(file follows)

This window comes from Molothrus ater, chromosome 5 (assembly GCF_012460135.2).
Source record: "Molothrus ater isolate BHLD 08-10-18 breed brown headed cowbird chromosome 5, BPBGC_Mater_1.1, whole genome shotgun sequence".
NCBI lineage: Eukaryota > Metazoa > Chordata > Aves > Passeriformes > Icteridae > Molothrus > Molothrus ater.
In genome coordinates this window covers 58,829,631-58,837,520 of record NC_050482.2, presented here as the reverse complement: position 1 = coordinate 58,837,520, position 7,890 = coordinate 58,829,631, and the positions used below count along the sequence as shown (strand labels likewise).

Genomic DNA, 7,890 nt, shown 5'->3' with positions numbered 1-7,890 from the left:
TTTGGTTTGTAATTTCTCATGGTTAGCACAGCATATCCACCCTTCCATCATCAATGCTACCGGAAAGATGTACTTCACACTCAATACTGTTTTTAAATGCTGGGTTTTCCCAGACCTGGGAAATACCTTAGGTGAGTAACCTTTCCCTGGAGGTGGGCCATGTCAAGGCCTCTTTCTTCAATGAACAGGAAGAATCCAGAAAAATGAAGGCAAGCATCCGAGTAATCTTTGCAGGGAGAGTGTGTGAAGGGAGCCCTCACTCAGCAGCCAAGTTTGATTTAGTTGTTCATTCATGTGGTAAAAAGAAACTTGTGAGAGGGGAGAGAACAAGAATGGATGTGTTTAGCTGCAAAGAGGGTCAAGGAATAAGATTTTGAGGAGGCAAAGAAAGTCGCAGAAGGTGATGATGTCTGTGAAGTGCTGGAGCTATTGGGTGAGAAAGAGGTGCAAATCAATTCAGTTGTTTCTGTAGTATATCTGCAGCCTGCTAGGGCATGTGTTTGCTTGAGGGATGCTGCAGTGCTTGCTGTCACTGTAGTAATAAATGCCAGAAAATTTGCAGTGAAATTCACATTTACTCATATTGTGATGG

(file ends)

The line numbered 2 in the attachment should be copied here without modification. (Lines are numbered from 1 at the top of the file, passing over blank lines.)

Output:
Source record: "Molothrus ater isolate BHLD 08-10-18 breed brown headed cowbird chromosome 5, BPBGC_Mater_1.1, whole genome shotgun sequence".